Photographing airguns - Part 2
by B.B. Pelletier
How about if I give you gun photographers something you can put to immediate use? Today, I'll talk about the use of light. You already know to turn off the flash on your camera, but let's see what you can do to light the subject.
Using available light
With film cameras, using available light was complex, because you not only had to know how long to expose the subject, you also had to know how the film you were using performed with a longer exposure. Every film was different, but as an example, the Ektachrome 64 I used had reciprocity failure. The longer it was exposed, the more the colors changed. To offset it, I had to use filters. But I also used filters for different types of light falling on the subject, and different variations of Ektachrome 64. It was very complex, so once I committed it to memory, I stopped looking for different films that could do the same thing. It's kind of like finding the one right pellet for your gun, except that there was far more complexity.
Digital does away with all of that. The computer in the camera sorts out the type of light you use, so I find myself doing unforgivable things, like using florescent and incandescent lights for the same photo. Incandescent shifts colors toward the red and florescent shifts them to the green, but I no longer think about it.
I also no longer worry about having enough light. Back in my film days I could take up to an 8-second exposure, or I could hold the shutter open manually and count off however many seconds were needed. Today, the chip in my digital camera does that, and all I have to do is tell it how light or dark I want the picture to be.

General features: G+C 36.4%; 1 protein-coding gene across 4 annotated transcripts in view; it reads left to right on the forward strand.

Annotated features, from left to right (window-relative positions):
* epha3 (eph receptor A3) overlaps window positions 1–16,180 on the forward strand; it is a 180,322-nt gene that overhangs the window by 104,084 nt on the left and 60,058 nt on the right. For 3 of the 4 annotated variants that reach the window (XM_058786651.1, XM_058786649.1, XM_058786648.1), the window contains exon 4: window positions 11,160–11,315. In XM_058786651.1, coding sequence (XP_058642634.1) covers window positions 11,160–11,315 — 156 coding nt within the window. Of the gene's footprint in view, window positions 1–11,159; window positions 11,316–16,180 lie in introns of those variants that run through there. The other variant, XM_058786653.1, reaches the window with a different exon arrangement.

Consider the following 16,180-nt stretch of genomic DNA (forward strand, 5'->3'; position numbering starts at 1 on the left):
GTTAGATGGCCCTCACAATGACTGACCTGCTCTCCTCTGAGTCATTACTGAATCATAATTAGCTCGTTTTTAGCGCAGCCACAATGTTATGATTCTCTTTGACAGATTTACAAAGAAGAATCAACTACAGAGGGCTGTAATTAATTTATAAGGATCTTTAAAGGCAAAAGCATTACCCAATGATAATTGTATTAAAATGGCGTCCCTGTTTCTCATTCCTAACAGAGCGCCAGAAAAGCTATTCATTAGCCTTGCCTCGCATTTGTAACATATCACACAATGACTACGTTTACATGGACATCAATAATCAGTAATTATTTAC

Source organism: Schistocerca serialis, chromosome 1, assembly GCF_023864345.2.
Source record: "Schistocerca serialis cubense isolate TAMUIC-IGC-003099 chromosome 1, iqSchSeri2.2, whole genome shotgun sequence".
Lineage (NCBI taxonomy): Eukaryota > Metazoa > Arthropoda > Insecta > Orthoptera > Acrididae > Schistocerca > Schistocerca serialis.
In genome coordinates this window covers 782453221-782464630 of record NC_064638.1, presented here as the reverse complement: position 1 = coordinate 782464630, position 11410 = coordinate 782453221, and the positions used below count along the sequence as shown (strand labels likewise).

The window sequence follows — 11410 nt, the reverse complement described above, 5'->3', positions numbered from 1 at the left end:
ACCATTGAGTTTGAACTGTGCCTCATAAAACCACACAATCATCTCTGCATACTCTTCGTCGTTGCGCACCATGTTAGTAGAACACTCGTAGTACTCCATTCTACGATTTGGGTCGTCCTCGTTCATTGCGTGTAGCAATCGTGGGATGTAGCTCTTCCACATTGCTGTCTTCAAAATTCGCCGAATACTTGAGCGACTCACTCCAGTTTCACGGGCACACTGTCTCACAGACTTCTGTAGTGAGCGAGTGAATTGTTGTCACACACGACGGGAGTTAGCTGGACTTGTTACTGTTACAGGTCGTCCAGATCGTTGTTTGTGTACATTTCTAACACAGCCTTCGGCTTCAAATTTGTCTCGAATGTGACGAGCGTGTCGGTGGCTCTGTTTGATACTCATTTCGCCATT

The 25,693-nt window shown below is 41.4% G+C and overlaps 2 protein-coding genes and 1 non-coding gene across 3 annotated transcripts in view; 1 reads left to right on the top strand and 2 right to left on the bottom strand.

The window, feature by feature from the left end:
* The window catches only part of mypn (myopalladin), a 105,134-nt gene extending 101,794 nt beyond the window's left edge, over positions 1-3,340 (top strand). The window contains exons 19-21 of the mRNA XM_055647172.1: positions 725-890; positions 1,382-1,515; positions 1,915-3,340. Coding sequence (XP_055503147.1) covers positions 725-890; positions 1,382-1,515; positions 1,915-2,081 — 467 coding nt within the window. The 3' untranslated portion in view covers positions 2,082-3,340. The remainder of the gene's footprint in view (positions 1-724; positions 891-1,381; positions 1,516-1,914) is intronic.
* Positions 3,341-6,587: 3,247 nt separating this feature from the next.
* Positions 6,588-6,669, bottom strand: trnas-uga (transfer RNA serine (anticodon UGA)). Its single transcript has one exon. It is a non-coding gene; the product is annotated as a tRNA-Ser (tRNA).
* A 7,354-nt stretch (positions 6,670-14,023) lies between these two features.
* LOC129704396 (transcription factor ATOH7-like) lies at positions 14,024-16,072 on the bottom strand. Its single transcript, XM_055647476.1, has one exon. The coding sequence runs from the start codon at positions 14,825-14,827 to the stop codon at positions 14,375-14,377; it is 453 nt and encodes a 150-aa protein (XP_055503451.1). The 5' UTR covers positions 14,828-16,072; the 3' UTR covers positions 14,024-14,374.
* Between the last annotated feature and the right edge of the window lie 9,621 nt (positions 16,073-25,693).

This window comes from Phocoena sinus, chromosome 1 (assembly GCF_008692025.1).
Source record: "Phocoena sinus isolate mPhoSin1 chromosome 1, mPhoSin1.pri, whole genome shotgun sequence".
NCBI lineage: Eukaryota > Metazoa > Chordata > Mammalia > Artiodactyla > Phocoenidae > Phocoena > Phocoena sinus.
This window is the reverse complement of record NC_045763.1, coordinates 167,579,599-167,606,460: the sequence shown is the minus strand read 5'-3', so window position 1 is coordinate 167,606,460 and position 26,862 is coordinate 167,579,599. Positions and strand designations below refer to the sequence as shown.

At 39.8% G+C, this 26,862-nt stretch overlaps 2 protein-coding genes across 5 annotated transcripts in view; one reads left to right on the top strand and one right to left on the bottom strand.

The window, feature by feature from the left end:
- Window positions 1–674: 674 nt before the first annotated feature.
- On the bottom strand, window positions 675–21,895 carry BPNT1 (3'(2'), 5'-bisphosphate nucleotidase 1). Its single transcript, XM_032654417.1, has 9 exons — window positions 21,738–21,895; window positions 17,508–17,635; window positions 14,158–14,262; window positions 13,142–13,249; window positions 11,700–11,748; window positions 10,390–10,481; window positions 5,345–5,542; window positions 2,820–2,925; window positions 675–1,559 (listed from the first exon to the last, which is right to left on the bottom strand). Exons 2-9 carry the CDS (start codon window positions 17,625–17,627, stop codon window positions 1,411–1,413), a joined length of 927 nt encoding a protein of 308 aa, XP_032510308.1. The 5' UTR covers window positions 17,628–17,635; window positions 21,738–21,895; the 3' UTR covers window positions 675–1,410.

I use house lights for most of my internet photos. If they put a hot spot on the subject, I will make a shadow fall on the subject to eliminate the bright spot. If I'm shooting a long gun for a magazine, where lots of sharp detail is needed, I shine two 500-watt quartz lamps at the white ceiling and let the reflected white light fall on the subject. My lamps are photo-grade lamps called Tota lights, and they adjust for height on tall stands that I run all the way up to 8 feet. That makes the reflected light as bright as it can be.
Get rid of shadowss
Before I had the Tota lights, I used to take most of my long gun shots outdoors. An overcast day is perfect, as it casts no shadows, but you can take wonderful shots on a bright sunny day, too. Just photograph in the shade. That tip, alone, is enough to change the way you photograph guns, if you haven't been doing it. But wait - there's more!
Choose the right background
Invariably, the classic mistake all new gun photographers make is to lay their guns on a white sheet. Because they can see the gun best that way, they assume the camera can, as well, but it can't. It turns out you have a far more sophisticated imaging laboratory in your head than the finest cameras made. Lay your guns on a background that's lighter or darker than then, but not by much. I'll show you what I mean.
Now, let me show you what the image can look like when it is taken in indirect (reflected) light. This was taken with a single 500-watt Tota light bounced off the ceiling.